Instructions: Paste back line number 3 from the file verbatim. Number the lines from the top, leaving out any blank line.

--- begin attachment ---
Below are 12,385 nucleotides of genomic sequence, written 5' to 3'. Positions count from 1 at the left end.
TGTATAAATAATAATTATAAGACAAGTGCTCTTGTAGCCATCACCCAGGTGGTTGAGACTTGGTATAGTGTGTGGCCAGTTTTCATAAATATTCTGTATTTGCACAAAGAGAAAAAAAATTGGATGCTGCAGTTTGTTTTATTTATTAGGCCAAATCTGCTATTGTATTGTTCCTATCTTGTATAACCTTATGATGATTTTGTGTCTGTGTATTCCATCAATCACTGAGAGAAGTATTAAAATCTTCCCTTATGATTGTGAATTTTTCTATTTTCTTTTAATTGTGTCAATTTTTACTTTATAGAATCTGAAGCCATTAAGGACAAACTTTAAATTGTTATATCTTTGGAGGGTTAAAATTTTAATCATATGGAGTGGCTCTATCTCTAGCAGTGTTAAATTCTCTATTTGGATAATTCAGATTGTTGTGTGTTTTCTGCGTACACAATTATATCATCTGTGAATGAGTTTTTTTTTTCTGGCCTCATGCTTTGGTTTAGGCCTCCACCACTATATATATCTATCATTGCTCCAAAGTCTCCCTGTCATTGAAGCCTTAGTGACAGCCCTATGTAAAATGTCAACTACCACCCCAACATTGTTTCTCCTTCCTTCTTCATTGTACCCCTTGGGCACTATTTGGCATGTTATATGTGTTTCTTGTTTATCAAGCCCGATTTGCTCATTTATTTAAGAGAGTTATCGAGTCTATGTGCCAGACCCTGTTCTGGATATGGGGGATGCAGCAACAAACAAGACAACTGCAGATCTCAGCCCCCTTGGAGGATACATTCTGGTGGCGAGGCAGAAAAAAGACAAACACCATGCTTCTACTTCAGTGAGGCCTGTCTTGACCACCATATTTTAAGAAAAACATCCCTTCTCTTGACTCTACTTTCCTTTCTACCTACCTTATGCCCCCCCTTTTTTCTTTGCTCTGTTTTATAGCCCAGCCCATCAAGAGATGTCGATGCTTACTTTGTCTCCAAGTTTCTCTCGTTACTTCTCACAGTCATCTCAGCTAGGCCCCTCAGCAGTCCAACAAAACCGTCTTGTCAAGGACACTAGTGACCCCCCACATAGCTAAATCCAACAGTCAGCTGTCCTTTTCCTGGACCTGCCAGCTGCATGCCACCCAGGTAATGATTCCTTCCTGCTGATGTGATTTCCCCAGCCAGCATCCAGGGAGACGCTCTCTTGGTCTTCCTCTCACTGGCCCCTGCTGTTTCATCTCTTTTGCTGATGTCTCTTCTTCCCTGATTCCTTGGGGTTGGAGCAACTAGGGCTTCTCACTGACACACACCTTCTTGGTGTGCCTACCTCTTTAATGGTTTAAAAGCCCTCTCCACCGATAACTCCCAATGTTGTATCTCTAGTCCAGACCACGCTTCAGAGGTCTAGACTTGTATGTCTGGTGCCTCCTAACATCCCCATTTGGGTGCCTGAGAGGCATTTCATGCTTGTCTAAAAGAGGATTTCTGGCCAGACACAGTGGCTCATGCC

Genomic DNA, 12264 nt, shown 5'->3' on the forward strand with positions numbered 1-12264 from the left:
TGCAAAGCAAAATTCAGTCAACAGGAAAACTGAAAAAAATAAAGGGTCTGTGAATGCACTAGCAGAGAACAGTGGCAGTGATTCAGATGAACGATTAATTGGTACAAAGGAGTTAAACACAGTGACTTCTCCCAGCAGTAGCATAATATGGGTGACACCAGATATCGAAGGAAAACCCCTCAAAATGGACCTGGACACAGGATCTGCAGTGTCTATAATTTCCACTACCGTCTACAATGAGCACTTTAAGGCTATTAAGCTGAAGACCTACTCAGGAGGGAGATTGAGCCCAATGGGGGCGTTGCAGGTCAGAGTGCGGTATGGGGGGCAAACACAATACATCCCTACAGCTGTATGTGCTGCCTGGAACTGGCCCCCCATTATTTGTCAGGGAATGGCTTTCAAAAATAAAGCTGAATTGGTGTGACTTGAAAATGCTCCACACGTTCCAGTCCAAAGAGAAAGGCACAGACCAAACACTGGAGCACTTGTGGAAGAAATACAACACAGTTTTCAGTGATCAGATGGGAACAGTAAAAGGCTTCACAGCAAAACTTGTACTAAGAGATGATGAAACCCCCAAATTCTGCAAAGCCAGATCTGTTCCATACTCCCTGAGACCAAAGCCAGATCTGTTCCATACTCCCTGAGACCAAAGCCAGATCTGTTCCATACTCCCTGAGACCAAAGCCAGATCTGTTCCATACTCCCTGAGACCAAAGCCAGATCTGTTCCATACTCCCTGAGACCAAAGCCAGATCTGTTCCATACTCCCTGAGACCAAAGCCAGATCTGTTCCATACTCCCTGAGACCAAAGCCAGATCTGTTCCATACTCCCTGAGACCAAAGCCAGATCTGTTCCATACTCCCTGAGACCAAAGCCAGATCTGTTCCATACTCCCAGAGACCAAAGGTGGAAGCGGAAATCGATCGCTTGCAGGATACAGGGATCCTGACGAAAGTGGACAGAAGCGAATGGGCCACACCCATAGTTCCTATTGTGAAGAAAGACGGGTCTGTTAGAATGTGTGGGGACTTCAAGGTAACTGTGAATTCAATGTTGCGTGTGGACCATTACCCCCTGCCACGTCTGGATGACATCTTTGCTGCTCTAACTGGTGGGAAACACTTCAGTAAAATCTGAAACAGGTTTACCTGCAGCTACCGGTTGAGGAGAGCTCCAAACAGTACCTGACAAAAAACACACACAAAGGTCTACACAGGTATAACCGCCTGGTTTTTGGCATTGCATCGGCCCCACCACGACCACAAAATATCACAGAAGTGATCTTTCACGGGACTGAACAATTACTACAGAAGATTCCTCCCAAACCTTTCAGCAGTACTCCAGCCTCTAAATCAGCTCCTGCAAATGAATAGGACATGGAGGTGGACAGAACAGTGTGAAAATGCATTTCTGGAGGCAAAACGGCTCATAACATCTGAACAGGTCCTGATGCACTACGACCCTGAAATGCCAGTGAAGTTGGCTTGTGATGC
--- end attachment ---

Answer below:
Genomic DNA, 12264 nt, shown 5'->3' on the forward strand with positions numbered 1-12264 from the left: